My husband and I have lived in our home for nearly three decades. I remember our very first spring: just after we finished unpacking our few belongings, we visited the local farmers market and bought a half dozen tomato plants. That year, and every year thereafter, our favorite garden activity was to nurture those tomatoes through the scorching summer months and then, beginning in late August all the way through to the first frost of late fall, we would relish in the plump, juicy, and sugary sweet harvest that we picked with our own two hands.

I also tended to a small herb garden and trimmed the hedges but for my husband, he was all about the tomatoes. He would water them, add coffee grinds to the soil a few times a season and keep a vigilant watch for groundhogs and birds that might threaten our precious crop. For decades, my husband was a veritable tomato man.

But lately, I have noticed a real change in his attitude toward our yard. Surfing the internet one day, he came across an article about hedges. It showed picture after picture of gardeners and their newly designed hedges. Some gardeners had trimmed their hedges into whimsical shapes like hearts or diamonds while others began to cut their hedges into narrow high and tight lines. Some gardeners were getting so fancy in shaping their hedges that they carved their initials right into the center of a clover or tulip design. Most of the gardeners were women but few young male gardeners also displayed some real creativity in sculpting their own hedges.

Last week, my husband suggested that if I didn’t want the burden of the creation and upkeep of the fine detailed work of designer hedges, maybe I should simply remove the whole line of bushes altogether.

After reading that article, my husband shared his discovery of this new fringe hedge trimming pastime. We were both impressed and amused that there were people in this world who had the time, energy, funds and desire to sport designer hedges. Together, we laughed and laughed at this singular expression of narcissism that would have human beings so focused on their own hedges.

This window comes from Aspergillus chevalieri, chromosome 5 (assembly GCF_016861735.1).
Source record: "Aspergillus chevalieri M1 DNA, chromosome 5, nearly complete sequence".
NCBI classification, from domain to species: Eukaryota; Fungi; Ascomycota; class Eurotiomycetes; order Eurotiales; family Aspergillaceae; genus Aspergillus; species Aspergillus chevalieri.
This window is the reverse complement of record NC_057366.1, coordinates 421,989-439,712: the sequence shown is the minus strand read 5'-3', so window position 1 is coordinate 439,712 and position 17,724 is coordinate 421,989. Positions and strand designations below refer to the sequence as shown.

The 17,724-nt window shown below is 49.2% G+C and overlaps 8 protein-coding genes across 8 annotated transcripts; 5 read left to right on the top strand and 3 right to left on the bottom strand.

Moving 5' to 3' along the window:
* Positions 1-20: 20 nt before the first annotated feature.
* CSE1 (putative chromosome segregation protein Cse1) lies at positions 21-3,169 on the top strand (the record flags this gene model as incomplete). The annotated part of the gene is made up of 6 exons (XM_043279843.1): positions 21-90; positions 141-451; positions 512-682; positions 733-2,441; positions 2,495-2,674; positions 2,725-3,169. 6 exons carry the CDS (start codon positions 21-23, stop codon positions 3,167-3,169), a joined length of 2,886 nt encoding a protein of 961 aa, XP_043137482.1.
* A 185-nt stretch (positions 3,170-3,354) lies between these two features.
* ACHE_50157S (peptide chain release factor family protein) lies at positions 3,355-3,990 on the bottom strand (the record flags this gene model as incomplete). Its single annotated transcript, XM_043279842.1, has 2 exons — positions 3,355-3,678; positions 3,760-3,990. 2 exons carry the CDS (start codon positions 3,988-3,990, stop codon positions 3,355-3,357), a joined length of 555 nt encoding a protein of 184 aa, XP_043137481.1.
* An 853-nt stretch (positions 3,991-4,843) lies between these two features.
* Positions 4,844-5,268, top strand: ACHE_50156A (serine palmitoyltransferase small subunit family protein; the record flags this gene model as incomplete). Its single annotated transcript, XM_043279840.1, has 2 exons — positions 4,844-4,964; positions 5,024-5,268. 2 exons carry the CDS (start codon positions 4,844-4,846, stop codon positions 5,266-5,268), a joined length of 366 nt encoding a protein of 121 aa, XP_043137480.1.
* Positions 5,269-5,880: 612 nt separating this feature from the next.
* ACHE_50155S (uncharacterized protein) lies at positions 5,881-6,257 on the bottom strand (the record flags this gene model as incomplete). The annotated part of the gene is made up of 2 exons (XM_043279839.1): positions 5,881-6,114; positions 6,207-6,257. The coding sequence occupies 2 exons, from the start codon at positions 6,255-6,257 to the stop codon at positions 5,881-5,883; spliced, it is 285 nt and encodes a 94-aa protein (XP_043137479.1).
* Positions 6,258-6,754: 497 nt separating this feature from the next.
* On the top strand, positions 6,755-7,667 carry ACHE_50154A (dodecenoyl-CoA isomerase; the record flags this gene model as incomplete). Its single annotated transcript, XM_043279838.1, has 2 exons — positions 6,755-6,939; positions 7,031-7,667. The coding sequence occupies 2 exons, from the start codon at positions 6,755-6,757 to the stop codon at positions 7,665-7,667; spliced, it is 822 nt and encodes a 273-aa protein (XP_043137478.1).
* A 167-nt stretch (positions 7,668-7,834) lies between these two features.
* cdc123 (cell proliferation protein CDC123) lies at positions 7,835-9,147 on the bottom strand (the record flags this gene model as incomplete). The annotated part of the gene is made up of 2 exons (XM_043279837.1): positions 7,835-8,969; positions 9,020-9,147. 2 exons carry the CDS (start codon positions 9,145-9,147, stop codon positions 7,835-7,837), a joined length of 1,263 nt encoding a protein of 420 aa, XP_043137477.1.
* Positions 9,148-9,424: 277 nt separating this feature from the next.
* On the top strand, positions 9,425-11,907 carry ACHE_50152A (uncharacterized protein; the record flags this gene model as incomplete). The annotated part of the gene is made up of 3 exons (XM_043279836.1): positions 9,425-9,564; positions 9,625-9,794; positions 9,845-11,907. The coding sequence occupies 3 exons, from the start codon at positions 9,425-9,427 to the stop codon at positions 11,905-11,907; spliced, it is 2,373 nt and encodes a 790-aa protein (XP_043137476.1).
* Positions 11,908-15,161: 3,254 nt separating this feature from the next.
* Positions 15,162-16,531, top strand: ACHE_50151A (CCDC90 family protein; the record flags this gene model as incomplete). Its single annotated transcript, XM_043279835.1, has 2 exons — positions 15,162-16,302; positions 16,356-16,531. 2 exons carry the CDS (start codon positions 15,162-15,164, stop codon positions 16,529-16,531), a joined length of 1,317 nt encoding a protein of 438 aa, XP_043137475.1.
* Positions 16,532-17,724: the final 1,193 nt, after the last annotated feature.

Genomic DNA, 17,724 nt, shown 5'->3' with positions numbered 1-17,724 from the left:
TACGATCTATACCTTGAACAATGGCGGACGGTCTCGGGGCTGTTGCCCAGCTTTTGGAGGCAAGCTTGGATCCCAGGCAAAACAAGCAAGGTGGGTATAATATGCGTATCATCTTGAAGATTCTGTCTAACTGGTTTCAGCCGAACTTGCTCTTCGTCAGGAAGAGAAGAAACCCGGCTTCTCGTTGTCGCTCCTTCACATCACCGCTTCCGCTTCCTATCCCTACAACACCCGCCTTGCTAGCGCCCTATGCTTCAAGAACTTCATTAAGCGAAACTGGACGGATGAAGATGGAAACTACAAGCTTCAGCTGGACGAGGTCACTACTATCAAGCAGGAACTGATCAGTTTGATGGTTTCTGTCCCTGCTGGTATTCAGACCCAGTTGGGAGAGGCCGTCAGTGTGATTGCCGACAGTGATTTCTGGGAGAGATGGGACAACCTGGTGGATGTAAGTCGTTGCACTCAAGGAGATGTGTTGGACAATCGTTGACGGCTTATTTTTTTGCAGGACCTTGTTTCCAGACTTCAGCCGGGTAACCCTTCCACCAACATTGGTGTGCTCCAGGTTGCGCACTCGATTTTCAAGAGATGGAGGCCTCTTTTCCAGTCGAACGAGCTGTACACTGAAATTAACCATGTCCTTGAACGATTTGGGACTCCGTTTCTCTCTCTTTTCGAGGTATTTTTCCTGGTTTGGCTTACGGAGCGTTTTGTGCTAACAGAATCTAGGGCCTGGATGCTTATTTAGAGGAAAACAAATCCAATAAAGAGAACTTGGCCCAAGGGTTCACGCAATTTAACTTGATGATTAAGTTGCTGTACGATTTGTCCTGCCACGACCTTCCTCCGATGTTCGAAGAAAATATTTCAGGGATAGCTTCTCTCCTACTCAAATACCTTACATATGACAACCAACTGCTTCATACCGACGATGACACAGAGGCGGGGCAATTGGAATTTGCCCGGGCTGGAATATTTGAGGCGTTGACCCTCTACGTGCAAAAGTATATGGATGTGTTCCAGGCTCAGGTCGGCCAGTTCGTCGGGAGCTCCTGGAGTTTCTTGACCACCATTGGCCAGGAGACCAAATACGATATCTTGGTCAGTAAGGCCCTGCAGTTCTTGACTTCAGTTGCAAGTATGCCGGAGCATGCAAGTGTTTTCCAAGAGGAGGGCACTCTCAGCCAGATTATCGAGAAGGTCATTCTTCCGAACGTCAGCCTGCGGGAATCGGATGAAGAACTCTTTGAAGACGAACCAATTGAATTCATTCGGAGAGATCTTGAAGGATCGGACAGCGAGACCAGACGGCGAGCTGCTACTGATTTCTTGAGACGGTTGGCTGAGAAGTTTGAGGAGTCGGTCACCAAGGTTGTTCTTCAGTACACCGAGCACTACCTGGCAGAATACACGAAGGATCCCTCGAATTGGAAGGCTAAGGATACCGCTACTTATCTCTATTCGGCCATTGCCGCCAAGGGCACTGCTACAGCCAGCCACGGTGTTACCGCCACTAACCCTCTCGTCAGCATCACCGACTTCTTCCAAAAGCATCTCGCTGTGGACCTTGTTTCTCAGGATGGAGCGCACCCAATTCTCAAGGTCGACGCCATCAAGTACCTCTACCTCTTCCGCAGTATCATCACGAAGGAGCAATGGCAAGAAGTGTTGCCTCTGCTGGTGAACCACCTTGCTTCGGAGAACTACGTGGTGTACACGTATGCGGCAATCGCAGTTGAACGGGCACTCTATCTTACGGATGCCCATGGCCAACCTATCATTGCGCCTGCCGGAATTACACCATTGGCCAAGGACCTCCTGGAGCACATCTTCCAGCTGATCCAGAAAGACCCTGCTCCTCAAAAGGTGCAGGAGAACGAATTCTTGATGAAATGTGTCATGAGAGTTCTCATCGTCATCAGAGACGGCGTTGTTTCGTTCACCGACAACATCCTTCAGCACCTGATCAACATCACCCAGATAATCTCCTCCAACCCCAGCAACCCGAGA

Prior to his internet discovery, my husband never paid any attention to the simple row of hedges that lined the front of our home. As far as he was concerned, the hedges were mine and mine alone. And I was happy to be their sole caretaker. Every spring, after the new growth had sprung from its winter slumber, I would set out with my clippers and neatly trim the bushes. I thought I’d always done a fine job. And though some years it may have taken me a few extra weeks into the spring to address the hedges, causing them to look a bit jungle-like, they never got to the point of looking neglected or unloved.

In my opinion, my hedges were perfectly hedge-like. They were exactly what hedges were supposed to be.

But my husband disagreed.

After that first article, he soon found more and more written by professional hedge designers who seemed to have thriving businesses in every American town. Some days, I would catch my husband staring at my humble hedges. I assume he imagined all kinds of design possibilities. He became so enthralled with the hedges, that he lost all interest in the tomatoes. I would beg him to nurture the tomatoes the way he used to when we were first married. But this man, once completely obsessed with tomatoes, now confessed that if you’d seen one tomato, you’d essentially seen them all.

But hedges! Hedges were a daring new love of his. Since the hedges were my domain, he would hint and then down right beg me to do something drastic to enhance them. He suggested that I shape them or at least adorn them with a few patriotic ribbons for the Fourth of July.

I resisted.

To me, I could not bear the thought of the additional work that would be required to keep my hedges looking as trim and inviting as all of those hedges he’d bookmarked and shared with me online. Exasperated, he finally suggested that he take over the trimming duties. That worried me even more. What did he know about trimming hedges? Would he could mangle them or create some crazy, intricate design that I would have to maintain once he got bored with the whole hedge craze?

Last week, he suggested that if I didn’t want the burden of the creation and upkeep of the fine detailed work of designer hedges, maybe I should simply remove the whole line of bushes altogether. He said that some gardeners preferred to tear all the growth out from the roots once and for all. He said he was convinced that the house would look newer once the old hedge was completely gone.

In response, I exhaled loudly and explained that no matter what the hedges looked like, the house was still old. Even if I did agree to endure the physical pain of balding the front yard, there was nothing that I or anyone else could do to make the house new again. Quite simply, it’s an old, dusty and broken down house that has serviced our needs for many years. And, it will continue to service us into the foreseeable future, assuming the man that I married long ago doesn’t get so fixated on the hedges that he begins to fantasize about moving on to a new house.

I assume my husband’s obsession with hedges is just a phase. But it does make me sad that he is so singularly focused on my hedges these days that he hardly pays any attention to my tomatoes. I guess it could be worse–at least he’s not one of those guys who wants to hang out on the back porch all day.